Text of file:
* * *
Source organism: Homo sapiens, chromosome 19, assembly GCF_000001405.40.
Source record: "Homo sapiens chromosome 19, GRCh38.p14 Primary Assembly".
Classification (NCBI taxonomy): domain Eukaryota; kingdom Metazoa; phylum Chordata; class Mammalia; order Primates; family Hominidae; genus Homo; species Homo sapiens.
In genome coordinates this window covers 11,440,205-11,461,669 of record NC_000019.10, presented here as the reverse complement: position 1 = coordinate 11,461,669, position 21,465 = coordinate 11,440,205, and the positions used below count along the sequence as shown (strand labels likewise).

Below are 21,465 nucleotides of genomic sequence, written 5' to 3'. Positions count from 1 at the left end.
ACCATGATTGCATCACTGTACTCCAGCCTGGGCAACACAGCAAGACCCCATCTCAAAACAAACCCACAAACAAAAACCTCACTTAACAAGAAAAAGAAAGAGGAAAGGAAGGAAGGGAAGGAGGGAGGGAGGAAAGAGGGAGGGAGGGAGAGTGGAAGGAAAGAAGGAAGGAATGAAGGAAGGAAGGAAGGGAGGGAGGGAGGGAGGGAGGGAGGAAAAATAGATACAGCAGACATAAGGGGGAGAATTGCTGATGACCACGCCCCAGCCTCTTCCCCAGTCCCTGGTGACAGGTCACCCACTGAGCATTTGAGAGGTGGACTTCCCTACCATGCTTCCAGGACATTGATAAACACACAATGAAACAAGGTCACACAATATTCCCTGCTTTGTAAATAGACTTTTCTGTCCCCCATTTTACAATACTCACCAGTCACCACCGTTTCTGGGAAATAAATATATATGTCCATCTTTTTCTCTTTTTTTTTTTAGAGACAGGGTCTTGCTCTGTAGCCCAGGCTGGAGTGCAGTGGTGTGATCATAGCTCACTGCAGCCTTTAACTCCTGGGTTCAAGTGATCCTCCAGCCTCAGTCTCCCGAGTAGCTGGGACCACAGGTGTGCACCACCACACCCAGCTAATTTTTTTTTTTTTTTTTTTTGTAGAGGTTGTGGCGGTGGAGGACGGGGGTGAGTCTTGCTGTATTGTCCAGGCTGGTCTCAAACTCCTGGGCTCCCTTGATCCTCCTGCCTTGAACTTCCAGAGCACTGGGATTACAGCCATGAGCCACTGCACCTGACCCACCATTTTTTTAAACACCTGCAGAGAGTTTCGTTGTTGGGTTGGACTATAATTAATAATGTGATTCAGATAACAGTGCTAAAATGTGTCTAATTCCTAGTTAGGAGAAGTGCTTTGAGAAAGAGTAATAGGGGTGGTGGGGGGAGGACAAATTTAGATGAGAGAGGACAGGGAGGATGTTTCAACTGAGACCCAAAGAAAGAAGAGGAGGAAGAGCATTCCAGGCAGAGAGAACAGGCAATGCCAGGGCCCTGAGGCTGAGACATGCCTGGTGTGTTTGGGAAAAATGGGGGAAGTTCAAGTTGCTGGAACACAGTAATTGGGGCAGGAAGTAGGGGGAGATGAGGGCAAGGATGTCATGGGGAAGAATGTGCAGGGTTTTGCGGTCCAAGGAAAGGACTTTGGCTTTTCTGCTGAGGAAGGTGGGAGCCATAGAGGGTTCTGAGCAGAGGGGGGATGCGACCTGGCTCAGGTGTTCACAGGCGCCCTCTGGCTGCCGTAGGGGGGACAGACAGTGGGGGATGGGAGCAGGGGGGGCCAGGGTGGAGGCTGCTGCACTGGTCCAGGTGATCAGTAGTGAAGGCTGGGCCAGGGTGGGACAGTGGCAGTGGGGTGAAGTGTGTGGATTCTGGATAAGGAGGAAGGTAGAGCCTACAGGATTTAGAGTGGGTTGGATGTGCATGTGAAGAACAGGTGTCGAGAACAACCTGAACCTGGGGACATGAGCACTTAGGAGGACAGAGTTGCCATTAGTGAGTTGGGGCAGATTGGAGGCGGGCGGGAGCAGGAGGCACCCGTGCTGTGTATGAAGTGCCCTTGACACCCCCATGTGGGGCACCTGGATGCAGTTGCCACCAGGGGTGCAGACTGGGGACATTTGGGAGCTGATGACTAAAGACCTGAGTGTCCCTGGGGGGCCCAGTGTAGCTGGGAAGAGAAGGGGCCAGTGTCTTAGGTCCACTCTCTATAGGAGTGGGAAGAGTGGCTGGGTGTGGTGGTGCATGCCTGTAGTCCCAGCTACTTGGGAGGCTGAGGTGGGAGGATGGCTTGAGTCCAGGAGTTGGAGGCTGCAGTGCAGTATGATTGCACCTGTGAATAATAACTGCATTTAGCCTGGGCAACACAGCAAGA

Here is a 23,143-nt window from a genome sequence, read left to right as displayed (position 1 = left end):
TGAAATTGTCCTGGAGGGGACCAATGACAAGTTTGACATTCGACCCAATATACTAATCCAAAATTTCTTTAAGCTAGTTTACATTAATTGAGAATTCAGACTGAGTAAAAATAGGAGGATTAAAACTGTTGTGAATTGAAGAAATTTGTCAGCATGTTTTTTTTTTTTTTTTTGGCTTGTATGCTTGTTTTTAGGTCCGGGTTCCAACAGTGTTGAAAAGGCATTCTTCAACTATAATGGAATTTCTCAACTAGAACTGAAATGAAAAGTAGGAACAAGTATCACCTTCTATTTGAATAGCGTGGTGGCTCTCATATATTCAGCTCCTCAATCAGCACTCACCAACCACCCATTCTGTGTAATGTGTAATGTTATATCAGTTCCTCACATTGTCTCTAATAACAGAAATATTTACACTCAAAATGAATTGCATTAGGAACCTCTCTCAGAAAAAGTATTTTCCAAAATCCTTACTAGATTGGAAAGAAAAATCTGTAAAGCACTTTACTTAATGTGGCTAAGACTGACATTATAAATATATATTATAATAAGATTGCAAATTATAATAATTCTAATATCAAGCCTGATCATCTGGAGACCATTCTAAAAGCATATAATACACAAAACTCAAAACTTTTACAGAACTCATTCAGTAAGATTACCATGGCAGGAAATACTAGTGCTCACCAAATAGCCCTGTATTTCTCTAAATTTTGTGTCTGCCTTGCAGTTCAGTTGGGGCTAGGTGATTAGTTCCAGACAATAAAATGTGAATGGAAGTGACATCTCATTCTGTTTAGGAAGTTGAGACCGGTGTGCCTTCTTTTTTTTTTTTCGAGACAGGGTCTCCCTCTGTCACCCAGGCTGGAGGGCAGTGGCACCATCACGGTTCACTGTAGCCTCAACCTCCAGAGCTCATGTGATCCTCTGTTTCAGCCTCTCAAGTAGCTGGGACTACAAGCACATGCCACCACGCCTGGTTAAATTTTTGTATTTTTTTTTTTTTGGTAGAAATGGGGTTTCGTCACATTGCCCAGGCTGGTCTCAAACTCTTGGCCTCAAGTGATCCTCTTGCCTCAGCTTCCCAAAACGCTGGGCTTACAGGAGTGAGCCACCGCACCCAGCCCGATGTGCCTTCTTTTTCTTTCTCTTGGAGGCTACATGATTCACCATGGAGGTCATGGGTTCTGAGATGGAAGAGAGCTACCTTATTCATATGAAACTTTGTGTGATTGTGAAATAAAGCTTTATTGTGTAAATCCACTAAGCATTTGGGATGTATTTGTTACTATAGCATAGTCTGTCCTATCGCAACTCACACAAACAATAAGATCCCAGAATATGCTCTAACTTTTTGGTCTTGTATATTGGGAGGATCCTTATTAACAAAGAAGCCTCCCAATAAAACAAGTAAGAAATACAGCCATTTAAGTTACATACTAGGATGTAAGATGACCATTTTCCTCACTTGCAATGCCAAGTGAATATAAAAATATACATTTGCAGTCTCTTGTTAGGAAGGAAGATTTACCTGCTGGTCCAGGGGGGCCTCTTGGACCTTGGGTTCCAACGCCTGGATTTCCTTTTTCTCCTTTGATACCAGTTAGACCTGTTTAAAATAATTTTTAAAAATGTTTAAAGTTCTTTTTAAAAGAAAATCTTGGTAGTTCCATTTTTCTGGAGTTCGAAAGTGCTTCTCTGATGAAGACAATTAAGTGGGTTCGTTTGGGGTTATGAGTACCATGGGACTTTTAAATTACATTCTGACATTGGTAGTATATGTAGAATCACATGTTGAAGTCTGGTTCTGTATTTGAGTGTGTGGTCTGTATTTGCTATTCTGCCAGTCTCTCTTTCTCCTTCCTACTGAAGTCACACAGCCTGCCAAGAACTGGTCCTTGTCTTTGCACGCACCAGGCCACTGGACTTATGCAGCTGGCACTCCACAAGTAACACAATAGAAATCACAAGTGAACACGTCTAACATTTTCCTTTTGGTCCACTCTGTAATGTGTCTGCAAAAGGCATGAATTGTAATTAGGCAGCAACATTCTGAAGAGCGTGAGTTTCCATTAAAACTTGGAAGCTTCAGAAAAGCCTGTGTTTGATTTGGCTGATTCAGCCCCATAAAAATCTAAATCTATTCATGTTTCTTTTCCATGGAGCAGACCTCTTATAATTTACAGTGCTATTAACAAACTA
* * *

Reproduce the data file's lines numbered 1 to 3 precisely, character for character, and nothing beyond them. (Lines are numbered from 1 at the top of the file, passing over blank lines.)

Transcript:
Source organism: Homo sapiens, chromosome 19, assembly GCF_000001405.40.
Source record: "Homo sapiens chromosome 19, GRCh38.p14 Primary Assembly".
Classification (NCBI taxonomy): domain Eukaryota; kingdom Metazoa; phylum Chordata; class Mammalia; order Primates; family Hominidae; genus Homo; species Homo sapiens.